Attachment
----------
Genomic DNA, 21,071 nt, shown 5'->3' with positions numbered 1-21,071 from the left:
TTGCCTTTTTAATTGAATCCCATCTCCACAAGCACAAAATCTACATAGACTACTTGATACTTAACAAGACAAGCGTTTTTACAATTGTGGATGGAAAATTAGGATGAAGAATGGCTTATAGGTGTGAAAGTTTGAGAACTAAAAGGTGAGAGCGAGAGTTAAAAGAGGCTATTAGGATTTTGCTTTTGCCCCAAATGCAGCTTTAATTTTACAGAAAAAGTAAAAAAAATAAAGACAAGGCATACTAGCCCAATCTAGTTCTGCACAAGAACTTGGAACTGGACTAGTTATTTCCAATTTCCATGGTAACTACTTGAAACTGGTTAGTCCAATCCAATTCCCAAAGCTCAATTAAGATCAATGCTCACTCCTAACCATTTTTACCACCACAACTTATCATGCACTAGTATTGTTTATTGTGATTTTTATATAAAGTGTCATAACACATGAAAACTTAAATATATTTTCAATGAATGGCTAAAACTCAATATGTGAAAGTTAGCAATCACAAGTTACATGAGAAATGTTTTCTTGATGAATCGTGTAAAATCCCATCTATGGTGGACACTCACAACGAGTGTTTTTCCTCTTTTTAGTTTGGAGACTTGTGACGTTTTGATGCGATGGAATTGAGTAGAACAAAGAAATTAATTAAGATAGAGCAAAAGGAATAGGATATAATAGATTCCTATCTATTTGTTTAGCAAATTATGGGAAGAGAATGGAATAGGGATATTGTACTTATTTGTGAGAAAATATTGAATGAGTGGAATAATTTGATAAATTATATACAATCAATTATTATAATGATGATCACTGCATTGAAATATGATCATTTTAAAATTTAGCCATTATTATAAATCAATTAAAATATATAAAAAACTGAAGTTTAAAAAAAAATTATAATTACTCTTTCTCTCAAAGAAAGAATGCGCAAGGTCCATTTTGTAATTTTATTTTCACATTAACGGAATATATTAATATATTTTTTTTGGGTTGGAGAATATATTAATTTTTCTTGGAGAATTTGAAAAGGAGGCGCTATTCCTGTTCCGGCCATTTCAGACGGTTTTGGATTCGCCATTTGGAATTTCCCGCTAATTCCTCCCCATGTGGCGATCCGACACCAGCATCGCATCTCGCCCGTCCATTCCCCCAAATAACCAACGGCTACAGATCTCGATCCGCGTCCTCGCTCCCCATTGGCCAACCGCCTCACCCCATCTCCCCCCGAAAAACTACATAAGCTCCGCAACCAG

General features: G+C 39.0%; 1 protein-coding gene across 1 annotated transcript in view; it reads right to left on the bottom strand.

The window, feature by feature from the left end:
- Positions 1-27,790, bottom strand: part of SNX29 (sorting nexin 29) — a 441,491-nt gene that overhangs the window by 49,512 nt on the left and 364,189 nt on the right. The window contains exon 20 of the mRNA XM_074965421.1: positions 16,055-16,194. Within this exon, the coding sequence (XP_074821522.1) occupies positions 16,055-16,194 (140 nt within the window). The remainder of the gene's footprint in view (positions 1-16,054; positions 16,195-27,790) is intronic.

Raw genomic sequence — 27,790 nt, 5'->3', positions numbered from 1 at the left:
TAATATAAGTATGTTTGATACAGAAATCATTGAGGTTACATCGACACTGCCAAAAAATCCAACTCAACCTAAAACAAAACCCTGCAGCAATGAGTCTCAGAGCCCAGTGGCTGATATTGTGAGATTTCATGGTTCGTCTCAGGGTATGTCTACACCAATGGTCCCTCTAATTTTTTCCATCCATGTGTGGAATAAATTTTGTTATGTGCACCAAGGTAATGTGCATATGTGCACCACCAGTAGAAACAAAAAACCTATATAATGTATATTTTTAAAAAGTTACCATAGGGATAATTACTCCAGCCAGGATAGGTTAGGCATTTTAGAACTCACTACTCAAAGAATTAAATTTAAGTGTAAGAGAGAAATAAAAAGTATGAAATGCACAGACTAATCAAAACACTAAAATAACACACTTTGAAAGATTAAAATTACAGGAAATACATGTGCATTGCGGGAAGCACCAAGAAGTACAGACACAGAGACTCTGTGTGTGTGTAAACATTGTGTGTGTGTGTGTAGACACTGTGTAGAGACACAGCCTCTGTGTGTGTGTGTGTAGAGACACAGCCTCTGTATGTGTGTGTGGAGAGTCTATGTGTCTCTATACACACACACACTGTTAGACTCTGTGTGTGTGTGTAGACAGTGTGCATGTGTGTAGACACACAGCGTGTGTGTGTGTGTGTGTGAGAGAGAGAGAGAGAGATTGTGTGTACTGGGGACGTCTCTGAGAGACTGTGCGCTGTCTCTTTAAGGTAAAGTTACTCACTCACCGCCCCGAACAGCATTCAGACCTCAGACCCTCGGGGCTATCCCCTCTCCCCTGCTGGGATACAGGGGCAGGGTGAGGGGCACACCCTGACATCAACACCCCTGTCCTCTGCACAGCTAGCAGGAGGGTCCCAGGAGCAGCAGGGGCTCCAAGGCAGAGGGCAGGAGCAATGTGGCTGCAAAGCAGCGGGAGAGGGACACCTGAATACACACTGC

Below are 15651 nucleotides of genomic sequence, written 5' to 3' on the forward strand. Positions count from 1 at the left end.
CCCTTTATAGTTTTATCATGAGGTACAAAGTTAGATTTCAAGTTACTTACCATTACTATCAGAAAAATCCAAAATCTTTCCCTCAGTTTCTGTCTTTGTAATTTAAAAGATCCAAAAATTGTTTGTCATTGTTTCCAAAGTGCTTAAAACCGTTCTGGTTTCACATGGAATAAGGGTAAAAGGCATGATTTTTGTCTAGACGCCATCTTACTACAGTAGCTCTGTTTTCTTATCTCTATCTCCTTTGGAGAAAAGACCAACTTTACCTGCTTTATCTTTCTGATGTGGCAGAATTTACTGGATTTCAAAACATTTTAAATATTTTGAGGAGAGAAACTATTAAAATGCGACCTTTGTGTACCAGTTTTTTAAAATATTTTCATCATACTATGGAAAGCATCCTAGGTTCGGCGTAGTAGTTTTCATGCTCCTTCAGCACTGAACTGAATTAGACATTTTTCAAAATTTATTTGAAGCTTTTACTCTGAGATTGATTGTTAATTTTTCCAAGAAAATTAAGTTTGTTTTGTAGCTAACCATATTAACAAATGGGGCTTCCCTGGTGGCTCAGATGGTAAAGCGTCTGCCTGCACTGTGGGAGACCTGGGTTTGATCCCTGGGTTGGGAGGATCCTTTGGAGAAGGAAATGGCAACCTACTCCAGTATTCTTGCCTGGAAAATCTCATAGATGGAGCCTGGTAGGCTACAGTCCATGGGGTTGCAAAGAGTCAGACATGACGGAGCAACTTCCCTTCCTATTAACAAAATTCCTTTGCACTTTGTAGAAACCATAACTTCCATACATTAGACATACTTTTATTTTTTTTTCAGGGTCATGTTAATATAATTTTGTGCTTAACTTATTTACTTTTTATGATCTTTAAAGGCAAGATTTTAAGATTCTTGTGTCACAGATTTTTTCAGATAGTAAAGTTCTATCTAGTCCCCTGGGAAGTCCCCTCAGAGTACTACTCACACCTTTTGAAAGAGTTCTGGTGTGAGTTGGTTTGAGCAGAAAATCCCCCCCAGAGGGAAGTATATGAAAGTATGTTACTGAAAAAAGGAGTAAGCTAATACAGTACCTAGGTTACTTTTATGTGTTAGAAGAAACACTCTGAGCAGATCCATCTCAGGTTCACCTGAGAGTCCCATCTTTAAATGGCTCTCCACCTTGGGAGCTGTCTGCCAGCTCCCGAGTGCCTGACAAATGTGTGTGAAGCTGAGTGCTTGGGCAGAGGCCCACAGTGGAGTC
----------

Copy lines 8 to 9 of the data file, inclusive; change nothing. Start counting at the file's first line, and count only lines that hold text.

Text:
Below are 15651 nucleotides of genomic sequence, written 5' to 3' on the forward strand. Positions count from 1 at the left end.
CCCTTTATAGTTTTATCATGAGGTACAAAGTTAGATTTCAAGTTACTTACCATTACTATCAGAAAAATCCAAAATCTTTCCCTCAGTTTCTGTCTTTGTAATTTAAAAGATCCAAAAATTGTTTGTCATTGTTTCCAAAGTGCTTAAAACCGTTCTGGTTTCACATGGAATAAGGGTAAAAGGCATGATTTTTGTCTAGACGCCATCTTACTACAGTAGCTCTGTTTTCTTATCTCTATCTCCTTTGGAGAAAAGACCAACTTTACCTGCTTTATCTTTCTGATGTGGCAGAATTTACTGGATTTCAAAACATTTTAAATATTTTGAGGAGAGAAACTATTAAAATGCGACCTTTGTGTACCAGTTTTTTAAAATATTTTCATCATACTATGGAAAGCATCCTAGGTTCGGCGTAGTAGTTTTCATGCTCCTTCAGCACTGAACTGAATTAGACATTTTTCAAAATTTATTTGAAGCTTTTACTCTGAGATTGATTGTTAATTTTTCCAAGAAAATTAAGTTTGTTTTGTAGCTAACCATATTAACAAATGGGGCTTCCCTGGTGGCTCAGATGGTAAAGCGTCTGCCTGCACTGTGGGAGACCTGGGTTTGATCCCTGGGTTGGGAGGATCCTTTGGAGAAGGAAATGGCAACCTACTCCAGTATTCTTGCCTGGAAAATCTCATAGATGGAGCCTGGTAGGCTACAGTCCATGGGGTTGCAAAGAGTCAGACATGACGGAGCAACTTCCCTTCCTATTAACAAAATTCCTTTGCACTTTGTAGAAACCATAACTTCCATACATTAGACATACTTTTATTTTTTTTTCAGGGTCATGTTAATATAATTTTGTGCTTAACTTATTTACTTTTTATGATCTTTAAAGGCAAGATTTTAAGATTCTTGTGTCACAGATTTTTTCAGATAGTAAAGTTCTATCTAGTCCCCTGGGAAGTCCCCTCAGAGTACTACTCACACCTTTTGAAAGAGTTCTGGTGTGAGTTGGTTTGAGCAGAAAATCCCCCCCAGAGGGAAGTATATGAAAGTATGTTACTGAAAAAAGGAGTAAGCTAATACAGTACCTAGGTTACTTTTATGTGTTAGAAGAAACACTCTGAGCAGATCCATCTCAGGTTCACCTGAGAGTCCCATCTTTAAATGGCTCTCCACCTTGGGAGCTGTCTGCCAGCTCCCGAGTGCCTGACAAATGTGTGTGAAGCTGAGTGCTTGGGCAGAGGCCCACAGTGGAGTC